For Bounce Below, somebody had the genius idea of setting up three levels of large nets (with chutes you can slide down that connect them) in the depths of an old slate cavern, turning it into a sort of bouncy adult playground. Bouncing around in a dark, damp cave was definitely one of the most unique things I've ever done! I didn't bother taking my camera as it was quite dark but you can visit their website if you want to see what I'm talking about.

After spending a good hour underground, we resurfaced - and then some! Zip World was a series of zip lines built over the slate quarries. I had never been zip lining before but had always wanted to, and I absolutely loved it. Click here to see a video of Ben and I zipping through the air!

After a day of bouncing and zipping, Ben drove us to his family's holiday house in Aberdovey, located right on the Welsh coast. As it was the middle of the week and since kids are all back at school, we practically had the place to ourselves. We went for a lovely evening stroll on the beach, popped some champagne and had a delicious seafood dinner. It was perfect.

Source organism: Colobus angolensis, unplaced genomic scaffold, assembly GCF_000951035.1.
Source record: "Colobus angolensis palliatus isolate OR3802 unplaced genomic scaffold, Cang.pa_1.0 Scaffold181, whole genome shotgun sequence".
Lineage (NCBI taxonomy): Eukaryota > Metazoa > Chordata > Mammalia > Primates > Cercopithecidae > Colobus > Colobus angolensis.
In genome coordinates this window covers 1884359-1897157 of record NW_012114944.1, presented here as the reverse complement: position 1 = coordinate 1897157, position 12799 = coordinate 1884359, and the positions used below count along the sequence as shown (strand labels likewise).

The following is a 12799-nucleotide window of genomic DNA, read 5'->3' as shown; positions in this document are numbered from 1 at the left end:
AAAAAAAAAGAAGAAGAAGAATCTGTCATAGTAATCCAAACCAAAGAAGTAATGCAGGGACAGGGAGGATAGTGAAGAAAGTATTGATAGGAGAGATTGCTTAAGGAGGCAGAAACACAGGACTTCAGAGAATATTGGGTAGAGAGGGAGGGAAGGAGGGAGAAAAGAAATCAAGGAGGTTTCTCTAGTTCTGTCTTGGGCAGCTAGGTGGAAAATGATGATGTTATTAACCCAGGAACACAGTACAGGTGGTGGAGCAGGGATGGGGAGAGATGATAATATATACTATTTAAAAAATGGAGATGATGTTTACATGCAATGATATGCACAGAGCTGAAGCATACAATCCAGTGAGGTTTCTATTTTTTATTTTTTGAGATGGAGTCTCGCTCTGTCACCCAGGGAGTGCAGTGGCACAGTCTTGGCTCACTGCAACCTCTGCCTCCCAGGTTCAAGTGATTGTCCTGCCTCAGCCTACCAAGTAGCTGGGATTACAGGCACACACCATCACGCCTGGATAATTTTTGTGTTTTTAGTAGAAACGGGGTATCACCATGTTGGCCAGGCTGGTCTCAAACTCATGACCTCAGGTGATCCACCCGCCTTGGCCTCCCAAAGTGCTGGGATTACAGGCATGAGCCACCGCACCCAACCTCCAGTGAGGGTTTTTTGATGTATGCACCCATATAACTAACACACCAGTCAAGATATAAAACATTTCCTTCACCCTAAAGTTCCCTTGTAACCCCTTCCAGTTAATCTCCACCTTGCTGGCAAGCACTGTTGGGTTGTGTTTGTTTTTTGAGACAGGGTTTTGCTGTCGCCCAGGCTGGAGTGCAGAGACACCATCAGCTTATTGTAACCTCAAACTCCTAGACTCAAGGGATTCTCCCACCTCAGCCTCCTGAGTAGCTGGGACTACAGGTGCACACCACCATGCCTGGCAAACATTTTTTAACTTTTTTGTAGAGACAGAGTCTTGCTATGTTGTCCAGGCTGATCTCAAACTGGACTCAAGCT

Popping champagne on the beach 

Ringing in my 25th year in style

Beautiful Aberdovey, Wales

After one of my most memorable birthdays to date, Ben and I are both continuing to look for jobs and trying to establish less nomadic lifestyles for ourselves. It's scary, stressful and exciting all at once but if my birthday was any indication of how this next year of my life is going to be - it should be pretty dang good.

Tuesday, September 16, 2014

In My Own Backyard